Fear Triumphing Over Hope in Capital Markets

by Richard T. Stuebi

Those of us in the cleantech arena frequently tout that we’re in one of the hottest sectors of investment. But, apparently, not the hottest.

It seems that an even hotter investment market deals with private security and defense technologies. So says a recently published article entitled “Guns Beat Green” in The Nation by noted author Naomi Klein.


“So why is ‘homeland security,’ not green energy, the hot new sector? Perhaps because there are two distinct business models that can respond to our climate and energy crisis. We can develop policies and technologies to get us off this disastrous course. Or we can develop policies and technologies to protect us from those we have enraged through resource wars and displaced through climate change, while simultaneously shielding ourselves from the worst of both war and weather….In short, we can choose to fix, or we can choose to fortress. Environmental activists and scientists have been yelling for the fix. The homeland security sector, on the other hand, believes the future lies in fortresses.”

In our capitalist economy, money flows to the area of greatest perceived opportunity, and the market in 2007 is saying that fortresses are a better bet than fixes, with $6 billion in venture capital going to security/defense vs. $4.2 billion for green. By contrast, in 2006, these two sectors were neck-and-neck. For those deploying capital, fear has thus leapt ahead of hope.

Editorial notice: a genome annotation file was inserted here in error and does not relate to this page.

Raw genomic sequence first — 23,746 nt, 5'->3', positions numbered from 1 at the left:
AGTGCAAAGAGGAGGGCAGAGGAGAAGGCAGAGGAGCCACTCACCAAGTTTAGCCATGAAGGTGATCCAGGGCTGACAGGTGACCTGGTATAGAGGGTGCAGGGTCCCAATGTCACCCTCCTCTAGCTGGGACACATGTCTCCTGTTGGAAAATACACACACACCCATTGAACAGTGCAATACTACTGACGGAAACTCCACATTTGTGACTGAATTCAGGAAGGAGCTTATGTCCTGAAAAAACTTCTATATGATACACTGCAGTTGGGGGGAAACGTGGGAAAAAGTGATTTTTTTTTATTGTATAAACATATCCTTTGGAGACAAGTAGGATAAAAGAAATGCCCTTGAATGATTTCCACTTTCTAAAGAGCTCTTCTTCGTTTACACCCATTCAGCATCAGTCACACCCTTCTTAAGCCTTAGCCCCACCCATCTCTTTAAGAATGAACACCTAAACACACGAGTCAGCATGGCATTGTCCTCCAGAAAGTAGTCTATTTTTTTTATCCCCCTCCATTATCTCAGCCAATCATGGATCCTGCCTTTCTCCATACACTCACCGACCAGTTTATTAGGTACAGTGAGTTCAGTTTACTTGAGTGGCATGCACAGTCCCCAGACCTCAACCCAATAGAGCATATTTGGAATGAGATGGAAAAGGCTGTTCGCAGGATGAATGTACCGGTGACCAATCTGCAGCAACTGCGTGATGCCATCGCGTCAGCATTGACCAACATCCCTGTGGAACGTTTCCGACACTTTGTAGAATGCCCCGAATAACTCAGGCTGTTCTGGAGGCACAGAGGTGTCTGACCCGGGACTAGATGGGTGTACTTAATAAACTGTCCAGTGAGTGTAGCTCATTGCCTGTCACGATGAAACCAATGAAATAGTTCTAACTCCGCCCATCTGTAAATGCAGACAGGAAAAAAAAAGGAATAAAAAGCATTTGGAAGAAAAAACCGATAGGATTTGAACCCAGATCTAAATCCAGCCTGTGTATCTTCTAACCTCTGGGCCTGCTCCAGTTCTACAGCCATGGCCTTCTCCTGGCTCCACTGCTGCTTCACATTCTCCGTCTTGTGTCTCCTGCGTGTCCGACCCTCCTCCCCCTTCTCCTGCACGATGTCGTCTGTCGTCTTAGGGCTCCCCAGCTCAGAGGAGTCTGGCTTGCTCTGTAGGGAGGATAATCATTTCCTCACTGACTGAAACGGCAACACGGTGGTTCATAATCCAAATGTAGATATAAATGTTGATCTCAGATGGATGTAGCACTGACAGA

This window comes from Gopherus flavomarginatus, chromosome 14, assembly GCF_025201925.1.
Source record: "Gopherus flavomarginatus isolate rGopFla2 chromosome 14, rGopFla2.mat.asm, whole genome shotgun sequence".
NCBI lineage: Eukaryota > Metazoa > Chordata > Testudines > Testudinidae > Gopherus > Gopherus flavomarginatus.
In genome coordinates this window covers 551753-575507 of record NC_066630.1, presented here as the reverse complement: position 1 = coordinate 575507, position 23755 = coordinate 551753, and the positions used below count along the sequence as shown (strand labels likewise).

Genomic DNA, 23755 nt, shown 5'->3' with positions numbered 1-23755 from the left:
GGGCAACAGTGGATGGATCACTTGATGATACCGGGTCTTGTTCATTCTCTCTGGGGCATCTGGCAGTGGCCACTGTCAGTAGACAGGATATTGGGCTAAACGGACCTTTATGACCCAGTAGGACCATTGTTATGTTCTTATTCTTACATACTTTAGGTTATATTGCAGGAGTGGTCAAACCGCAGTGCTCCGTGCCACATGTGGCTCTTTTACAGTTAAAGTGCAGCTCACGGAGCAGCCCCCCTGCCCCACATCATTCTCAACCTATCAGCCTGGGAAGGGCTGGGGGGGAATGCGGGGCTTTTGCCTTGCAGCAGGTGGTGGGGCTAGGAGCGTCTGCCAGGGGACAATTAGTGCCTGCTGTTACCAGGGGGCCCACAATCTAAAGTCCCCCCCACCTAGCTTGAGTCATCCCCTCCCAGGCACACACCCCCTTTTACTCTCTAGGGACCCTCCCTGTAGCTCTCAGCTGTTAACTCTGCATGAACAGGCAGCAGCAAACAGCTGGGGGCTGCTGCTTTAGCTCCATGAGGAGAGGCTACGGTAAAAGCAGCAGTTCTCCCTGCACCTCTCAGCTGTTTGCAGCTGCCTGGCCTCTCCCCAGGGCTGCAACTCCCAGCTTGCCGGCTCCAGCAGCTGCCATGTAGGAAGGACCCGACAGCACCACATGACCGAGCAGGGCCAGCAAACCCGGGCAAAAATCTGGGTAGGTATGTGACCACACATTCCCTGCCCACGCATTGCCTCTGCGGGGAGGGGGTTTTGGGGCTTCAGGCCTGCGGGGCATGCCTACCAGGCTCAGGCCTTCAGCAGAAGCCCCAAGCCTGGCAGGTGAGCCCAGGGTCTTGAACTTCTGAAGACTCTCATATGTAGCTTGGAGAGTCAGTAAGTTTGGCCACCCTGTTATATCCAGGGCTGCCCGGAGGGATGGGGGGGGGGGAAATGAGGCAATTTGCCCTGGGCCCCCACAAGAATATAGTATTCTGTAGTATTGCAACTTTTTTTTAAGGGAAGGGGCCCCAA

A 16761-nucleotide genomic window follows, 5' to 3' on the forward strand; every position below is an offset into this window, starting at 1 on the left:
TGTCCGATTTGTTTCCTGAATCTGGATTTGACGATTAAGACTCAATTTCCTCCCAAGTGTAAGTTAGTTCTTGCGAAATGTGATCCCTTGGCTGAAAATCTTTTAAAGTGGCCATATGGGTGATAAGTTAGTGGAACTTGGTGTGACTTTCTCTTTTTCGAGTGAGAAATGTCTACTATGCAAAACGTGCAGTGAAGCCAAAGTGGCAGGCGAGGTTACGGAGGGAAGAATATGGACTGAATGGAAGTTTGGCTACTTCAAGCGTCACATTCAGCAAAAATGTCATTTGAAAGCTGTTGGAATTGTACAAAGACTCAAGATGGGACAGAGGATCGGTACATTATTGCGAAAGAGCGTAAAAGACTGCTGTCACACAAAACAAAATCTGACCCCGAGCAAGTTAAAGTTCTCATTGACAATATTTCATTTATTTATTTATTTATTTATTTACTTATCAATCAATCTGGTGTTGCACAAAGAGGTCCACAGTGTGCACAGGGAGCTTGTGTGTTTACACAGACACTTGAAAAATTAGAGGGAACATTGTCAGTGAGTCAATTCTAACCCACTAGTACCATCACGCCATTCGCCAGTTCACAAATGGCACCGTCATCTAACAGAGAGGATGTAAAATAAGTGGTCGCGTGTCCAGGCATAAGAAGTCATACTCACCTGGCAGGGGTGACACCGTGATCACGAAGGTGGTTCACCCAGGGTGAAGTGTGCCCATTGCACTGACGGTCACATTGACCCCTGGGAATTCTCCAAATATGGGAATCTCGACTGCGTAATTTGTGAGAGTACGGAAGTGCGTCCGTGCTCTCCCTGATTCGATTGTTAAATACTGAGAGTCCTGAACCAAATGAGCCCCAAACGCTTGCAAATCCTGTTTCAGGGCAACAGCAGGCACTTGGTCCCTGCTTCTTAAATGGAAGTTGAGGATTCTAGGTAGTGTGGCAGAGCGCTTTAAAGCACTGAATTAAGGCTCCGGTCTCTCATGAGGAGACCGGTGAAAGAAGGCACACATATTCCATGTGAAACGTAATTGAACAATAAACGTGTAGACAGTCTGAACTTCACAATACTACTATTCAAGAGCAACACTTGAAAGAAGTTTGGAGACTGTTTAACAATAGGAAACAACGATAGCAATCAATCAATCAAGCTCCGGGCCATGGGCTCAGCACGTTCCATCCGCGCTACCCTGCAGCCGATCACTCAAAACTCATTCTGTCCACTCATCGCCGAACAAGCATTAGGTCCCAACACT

I’ve often said that cleantech is getting only a small fraction of the capital investment it should be getting. These numbers only convince me further of my sentiments.

Richard T. Stuebi is the BP Fellow for Energy and Environmental Advancement at The Cleveland Foundation, and is also the Founder and President of NextWave Energy, Inc.

1 reply
  1. Get Solar
    Get Solar says:

    While I share your concern at the disparities between investment in cleanteach and national defense/security, to reduce military spending to funding for the aftermath of "resource wars" is rather simplistic. There are plenty of legitimate reasons to maintain an effective military, in addition to effective defense measures, beyond resource protection. In addition, claiming that we have a choice between spending on national security and spending on fixing energy problems is silly; we have more than enough resources to do both. As well, the necessity of an effective military for the United States will not magically vanish if our nation fully embraced the need for cleantech. In explaining the reasons for acting to help fight climate change, what is of the utmost importance is ensuring that we do not simplify or over-hype. Framing the choice as "green or a secure country" will simply lead people to choose a "secure country" and ignore the merits of the case for climate change. Why can't the United States pursue multiple objectives at the same time?

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